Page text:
The European Medicines Agency has uncovered 222 cases of blood clots that could be connected to the vaccine.

EMA: Blood clots should be listed as a very rare side effect from the AstraZeneca-vaccine

222 cases of blood clots could be connected to the AstraZeneca vaccine, according to the European Medicines Agency (EMA). They are still convinced the benefits from the vaccine outweigh the risks.

The EMA confirms that there is a possible connection between the vaccine and the rare blood clot condition that was first reported in Norway.

The agency could not point to specific risk factors, like age or gender, but stated that most of the cases were found in women under 60.

The European Medicines Agency firmly stated that they believe the benefits from the vaccine outweigh the risk posed by these side effects.

"COVID-19 is associated with a risk of hospitalisation and death. The reported combination of blood clots and low blood platelets is very rare, and the overall benefits of the vaccine in preventing COVID-19 outweigh the risks of side effects," writes the agency in a press release.

222 cases among 34 million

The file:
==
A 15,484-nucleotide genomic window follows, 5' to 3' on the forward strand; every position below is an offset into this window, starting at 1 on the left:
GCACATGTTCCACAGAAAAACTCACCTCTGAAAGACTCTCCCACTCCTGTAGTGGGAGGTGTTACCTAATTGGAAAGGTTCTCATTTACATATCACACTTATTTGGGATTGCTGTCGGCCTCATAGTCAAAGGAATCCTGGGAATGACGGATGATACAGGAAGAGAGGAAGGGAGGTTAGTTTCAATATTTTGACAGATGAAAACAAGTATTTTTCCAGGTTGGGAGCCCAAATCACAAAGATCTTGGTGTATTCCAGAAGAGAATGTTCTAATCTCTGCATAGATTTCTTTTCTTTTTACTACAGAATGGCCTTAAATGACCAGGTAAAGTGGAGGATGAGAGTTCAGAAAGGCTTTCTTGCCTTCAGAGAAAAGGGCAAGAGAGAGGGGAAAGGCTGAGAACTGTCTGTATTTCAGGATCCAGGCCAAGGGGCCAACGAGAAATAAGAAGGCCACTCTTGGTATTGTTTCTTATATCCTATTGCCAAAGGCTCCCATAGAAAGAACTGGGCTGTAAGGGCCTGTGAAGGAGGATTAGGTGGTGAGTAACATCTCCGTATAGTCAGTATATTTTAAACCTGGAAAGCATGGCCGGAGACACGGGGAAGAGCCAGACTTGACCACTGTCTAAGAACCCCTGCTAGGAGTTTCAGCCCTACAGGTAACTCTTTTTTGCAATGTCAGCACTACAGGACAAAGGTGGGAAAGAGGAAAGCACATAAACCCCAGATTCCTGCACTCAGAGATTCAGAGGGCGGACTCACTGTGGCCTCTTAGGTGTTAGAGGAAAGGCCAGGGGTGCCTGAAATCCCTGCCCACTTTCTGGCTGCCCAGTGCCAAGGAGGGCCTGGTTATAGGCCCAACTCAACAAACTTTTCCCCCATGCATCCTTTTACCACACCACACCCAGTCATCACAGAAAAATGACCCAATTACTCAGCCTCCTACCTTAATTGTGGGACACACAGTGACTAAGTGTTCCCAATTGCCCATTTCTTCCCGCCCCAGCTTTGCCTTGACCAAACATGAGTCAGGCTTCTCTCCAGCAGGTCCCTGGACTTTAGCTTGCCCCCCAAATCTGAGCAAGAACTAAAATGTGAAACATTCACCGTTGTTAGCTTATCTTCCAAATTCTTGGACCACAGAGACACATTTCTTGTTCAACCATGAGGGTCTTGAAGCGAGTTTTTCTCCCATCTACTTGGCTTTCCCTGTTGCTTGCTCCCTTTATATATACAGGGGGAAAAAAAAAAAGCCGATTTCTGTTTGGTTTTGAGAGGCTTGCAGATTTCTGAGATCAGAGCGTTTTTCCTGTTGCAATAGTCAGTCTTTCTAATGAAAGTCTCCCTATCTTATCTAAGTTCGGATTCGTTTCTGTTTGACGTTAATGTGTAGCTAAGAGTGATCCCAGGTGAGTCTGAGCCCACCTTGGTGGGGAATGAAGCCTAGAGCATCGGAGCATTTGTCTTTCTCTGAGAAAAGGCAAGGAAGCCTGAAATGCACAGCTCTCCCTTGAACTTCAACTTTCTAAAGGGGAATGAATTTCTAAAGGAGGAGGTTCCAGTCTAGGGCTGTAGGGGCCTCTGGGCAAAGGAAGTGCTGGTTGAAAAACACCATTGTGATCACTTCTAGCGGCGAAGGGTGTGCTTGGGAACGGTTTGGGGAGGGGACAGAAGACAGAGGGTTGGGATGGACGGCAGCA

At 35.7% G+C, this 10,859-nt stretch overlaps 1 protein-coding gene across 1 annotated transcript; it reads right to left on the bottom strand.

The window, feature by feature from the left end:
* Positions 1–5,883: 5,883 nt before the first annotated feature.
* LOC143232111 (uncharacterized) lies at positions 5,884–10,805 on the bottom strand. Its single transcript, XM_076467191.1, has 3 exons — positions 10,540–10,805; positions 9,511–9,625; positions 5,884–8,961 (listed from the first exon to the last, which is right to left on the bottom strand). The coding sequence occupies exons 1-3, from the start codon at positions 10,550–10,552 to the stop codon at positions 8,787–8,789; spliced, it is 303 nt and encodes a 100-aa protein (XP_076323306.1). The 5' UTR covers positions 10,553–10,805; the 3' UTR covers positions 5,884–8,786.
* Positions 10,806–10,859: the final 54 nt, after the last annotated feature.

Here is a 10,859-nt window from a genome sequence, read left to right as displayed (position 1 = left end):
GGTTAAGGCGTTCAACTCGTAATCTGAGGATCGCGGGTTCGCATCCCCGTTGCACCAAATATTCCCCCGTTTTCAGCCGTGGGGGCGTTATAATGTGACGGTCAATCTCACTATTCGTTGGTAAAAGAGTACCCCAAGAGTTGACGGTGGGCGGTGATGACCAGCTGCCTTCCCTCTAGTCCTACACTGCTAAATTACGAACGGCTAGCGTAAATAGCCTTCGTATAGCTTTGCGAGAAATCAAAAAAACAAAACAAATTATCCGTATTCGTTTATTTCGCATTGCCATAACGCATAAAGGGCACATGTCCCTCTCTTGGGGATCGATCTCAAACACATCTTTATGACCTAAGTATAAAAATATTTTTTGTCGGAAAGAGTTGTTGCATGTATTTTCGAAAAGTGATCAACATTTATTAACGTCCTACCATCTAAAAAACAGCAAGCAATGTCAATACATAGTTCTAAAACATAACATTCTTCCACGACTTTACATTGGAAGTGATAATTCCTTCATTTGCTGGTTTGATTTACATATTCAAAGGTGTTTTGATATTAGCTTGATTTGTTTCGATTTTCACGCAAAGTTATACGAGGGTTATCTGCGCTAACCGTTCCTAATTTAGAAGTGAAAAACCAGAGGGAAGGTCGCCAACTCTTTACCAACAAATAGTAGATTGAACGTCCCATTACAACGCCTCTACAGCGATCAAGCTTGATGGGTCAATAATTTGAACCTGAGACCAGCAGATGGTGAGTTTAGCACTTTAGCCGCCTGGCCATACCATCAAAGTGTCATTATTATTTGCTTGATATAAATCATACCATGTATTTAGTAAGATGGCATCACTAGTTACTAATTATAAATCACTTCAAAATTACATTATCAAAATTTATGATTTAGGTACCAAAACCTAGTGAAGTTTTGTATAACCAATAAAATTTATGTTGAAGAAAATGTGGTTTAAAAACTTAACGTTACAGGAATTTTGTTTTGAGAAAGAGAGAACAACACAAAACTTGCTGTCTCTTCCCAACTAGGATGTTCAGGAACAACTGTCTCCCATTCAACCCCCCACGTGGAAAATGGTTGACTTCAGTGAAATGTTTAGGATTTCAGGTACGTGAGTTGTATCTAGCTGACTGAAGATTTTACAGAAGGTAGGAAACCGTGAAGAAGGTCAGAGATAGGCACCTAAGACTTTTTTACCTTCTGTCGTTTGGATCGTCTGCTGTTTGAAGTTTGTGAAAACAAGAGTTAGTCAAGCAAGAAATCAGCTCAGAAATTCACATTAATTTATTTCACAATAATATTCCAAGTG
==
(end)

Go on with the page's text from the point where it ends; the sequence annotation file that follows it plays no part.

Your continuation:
The agency has only uncovered 222 cases of blood clots that could be connected to the vaccine, said Dr. Sabine Straus, chair of the EMA safety review committee during a press briefing this Thursday.

Approximately 34 million people have taken the AstraZeneca-vaccine in Great Britain and the European Union, according to Straus.

169 of the blood clots were located in the brain, 53 were in the stomach. All cases had the rare combination of blood clots, bleeding and low levels of platelets. All of the patients had also received the AstraZeneca-Vaccine.

Will make it easier to receive treatment

"I can't say that I'm happy. This is actually a day of mourning. But we've remained consistent in thinking that health workers and patients should be made aware of this," said Steinar Madsen, Medical Director of the Norwegian Medicines Agency, to the Norwegian newspaper Dagbladet.

Awareness among health workers and the general public would make it easier for those who experience the very rare side effect to receive treatment, according to Madsen.

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